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Many Americans might wish for higher pay, but at least we don’t need to work three hours just to afford a Big Mac. Workers in many other countries don't have it so easy.

The burger buying assessment, which compares how long an average wage-earner has to work in order to afford a comparable item, and other measures of purchasing power parity (like how long it takes to earn an iPod), comes courtesy of a recent 73-city international prices and earnings guide published by UBS. (The UBS study is also known as the "Big Mac Index.")

Big Mac Money Making Facts

Of the American cities studied, residents of Chicago have the easiest time affording a McDonald’s (Stock Quote: MCD) Big Mac, working only 12 minutes on average to make enough money to buy one, according to the UBS comparison of global wages and prices. Los Angeles and Miami residents have to work about 13 minutes and New York residents have to work 14 minutes to afford the burger, the study found.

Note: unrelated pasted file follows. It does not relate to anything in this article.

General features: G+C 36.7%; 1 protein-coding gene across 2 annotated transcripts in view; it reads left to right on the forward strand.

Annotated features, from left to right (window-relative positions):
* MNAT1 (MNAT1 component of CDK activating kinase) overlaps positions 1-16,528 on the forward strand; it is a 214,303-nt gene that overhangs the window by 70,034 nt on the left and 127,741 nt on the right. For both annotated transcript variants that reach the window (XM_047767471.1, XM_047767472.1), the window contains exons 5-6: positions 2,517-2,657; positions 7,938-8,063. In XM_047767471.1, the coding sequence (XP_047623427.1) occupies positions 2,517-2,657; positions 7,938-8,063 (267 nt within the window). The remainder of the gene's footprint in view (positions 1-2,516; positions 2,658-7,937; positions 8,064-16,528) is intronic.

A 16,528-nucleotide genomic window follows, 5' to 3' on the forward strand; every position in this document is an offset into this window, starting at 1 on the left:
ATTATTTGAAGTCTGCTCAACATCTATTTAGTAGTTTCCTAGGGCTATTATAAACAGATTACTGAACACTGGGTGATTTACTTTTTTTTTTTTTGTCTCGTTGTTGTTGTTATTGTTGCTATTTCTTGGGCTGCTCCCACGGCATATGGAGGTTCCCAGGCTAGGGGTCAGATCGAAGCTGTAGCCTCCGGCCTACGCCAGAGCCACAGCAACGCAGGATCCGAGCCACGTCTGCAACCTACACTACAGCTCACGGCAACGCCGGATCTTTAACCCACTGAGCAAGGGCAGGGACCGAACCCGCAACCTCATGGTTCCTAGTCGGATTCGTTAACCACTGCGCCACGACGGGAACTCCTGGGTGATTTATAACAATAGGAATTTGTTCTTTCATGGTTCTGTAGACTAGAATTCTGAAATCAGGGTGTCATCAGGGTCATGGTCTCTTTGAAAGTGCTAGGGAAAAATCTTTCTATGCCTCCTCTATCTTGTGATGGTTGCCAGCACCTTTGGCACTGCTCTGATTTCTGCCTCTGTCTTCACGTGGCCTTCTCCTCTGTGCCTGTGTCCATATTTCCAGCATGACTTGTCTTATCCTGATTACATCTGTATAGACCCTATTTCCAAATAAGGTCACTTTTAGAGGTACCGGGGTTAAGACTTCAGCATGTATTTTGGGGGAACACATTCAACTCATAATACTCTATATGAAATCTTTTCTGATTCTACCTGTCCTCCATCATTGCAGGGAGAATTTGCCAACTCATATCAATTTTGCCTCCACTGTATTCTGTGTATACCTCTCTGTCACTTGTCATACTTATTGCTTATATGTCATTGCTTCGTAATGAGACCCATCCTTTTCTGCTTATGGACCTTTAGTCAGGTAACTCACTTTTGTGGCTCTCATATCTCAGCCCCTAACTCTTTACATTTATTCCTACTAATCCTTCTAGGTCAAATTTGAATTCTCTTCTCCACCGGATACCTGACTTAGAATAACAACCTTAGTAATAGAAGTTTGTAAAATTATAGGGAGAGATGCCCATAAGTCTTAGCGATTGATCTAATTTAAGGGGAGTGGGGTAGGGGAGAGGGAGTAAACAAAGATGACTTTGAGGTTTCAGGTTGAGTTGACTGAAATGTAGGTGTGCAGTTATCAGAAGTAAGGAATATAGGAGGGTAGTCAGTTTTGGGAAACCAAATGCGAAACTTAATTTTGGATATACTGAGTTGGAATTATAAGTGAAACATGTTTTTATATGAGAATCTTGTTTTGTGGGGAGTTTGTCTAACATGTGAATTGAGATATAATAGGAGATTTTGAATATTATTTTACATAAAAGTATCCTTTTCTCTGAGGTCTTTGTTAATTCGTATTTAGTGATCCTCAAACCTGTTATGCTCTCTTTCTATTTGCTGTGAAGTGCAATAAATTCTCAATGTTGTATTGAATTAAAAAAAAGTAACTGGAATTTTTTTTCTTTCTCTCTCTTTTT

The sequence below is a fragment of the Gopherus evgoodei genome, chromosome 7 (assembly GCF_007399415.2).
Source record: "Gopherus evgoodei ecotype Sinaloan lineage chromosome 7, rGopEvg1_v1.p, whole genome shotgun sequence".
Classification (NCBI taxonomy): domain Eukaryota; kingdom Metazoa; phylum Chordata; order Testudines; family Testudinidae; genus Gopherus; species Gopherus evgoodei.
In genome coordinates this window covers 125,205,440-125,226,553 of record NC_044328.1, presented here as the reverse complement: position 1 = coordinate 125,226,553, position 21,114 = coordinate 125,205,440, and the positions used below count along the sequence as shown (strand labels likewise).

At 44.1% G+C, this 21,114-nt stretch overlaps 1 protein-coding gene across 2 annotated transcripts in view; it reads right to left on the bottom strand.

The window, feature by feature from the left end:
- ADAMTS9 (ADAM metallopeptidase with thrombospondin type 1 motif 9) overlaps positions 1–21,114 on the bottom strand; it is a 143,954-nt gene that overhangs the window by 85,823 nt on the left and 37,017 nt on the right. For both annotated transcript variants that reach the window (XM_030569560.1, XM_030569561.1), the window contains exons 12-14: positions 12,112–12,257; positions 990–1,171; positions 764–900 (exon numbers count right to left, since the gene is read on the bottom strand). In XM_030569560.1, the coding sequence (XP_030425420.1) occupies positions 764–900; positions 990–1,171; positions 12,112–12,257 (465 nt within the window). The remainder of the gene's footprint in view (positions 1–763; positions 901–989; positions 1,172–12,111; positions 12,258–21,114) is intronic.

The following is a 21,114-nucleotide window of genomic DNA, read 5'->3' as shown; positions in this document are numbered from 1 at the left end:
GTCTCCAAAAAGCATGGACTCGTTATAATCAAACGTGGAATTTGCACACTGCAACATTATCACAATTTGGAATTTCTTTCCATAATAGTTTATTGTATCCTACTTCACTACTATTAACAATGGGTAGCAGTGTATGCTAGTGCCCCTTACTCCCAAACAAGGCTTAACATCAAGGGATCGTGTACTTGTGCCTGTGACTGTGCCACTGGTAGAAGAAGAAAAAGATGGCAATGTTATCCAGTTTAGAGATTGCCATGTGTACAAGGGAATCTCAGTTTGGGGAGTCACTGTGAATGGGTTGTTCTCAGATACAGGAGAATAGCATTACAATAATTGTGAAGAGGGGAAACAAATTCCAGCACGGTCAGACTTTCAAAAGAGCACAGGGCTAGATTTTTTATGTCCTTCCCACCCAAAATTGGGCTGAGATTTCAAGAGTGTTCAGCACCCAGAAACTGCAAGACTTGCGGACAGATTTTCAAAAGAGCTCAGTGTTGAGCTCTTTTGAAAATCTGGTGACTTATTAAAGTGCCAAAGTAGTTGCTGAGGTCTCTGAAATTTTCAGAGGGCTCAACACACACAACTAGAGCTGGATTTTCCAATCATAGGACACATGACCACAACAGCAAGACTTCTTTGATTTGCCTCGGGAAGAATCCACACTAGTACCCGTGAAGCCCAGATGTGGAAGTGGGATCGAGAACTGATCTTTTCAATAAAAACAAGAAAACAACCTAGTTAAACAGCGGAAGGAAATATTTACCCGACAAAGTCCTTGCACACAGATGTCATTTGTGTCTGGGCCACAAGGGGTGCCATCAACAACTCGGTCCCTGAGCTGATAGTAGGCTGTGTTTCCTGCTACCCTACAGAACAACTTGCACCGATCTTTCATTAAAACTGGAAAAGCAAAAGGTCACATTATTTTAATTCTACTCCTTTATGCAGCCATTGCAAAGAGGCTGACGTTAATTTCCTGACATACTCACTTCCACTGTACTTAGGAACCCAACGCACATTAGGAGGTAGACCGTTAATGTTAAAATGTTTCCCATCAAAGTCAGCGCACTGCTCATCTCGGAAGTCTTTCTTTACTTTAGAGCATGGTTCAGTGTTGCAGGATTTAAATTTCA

Meanwhile, the average hourly worker in Jakarta, Indonesia has to work about 136 minutes to pay for a Big Mac, and in Nairobi, Kenya, the average worker has to spend 158 minutes on the job just to afford that burger.

iToil: Long Hours for a Nano

Beyond the Big Mac, UBS compares how much time workers have to clock in to afford an Apple (Stock Quote: AAPL) iPod Nano.

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The Nano, a digital music player with 8 GB of storage space, is the same device in terms of hardware wherever you buy it. In New York, you’ll only have to work nine hours to afford one, while you’d have to work 180 hours to buy a Nano in Mumbai, India. That’s about a month’s salary!

Other Notable Numbers

The UBS study also provided some interesting global financial comparisons:

In the United States, hourly wages average about $21 compared with about $4 in South America and Africa.

You can buy a men’s suit, blazer, shirt, jeans, socks and a pair of shoes for about $950 in Chicago, $990 on Los Angeles and $1,010 in New York, compared with $1,440 in Tokyo and $200 in Manila in the Philippines.

Cab fares are cheaper in New York than in Miami, Chicago and Los Angeles, at $10.25, $21.23, 11.63 and $17.52 respectively for a five-kilometer trip. But the same trip distance-wise in Bogota, Colombia would cost $1.38.

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